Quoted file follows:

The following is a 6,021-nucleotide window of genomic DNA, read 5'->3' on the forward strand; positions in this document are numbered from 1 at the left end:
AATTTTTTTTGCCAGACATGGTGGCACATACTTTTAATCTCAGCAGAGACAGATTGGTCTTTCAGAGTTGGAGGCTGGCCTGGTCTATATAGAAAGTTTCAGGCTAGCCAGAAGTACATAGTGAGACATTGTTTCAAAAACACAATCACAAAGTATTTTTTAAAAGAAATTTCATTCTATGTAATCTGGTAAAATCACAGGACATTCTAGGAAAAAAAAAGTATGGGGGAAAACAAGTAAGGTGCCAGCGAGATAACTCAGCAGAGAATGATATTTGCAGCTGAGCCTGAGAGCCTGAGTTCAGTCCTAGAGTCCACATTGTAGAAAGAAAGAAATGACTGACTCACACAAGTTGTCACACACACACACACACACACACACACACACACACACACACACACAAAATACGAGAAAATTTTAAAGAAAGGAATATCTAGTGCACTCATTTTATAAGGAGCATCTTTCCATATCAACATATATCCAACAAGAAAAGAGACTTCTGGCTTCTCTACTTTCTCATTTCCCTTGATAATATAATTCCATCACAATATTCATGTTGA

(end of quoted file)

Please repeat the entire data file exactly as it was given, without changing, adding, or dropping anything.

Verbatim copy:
The following is a 6,021-nucleotide window of genomic DNA, read 5'->3' on the forward strand; positions in this document are numbered from 1 at the left end:
AATTTTTTTTGCCAGACATGGTGGCACATACTTTTAATCTCAGCAGAGACAGATTGGTCTTTCAGAGTTGGAGGCTGGCCTGGTCTATATAGAAAGTTTCAGGCTAGCCAGAAGTACATAGTGAGACATTGTTTCAAAAACACAATCACAAAGTATTTTTTAAAAGAAATTTCATTCTATGTAATCTGGTAAAATCACAGGACATTCTAGGAAAAAAAAAGTATGGGGGAAAACAAGTAAGGTGCCAGCGAGATAACTCAGCAGAGAATGATATTTGCAGCTGAGCCTGAGAGCCTGAGTTCAGTCCTAGAGTCCACATTGTAGAAAGAAAGAAATGACTGACTCACACAAGTTGTCACACACACACACACACACACACACACACACACACACACACACACAAAATACGAGAAAATTTTAAAGAAAGGAATATCTAGTGCACTCATTTTATAAGGAGCATCTTTCCATATCAACATATATCCAACAAGAAAAGAGACTTCTGGCTTCTCTACTTTCTCATTTCCCTTGATAATATAATTCCATCACAATATTCATGTTGA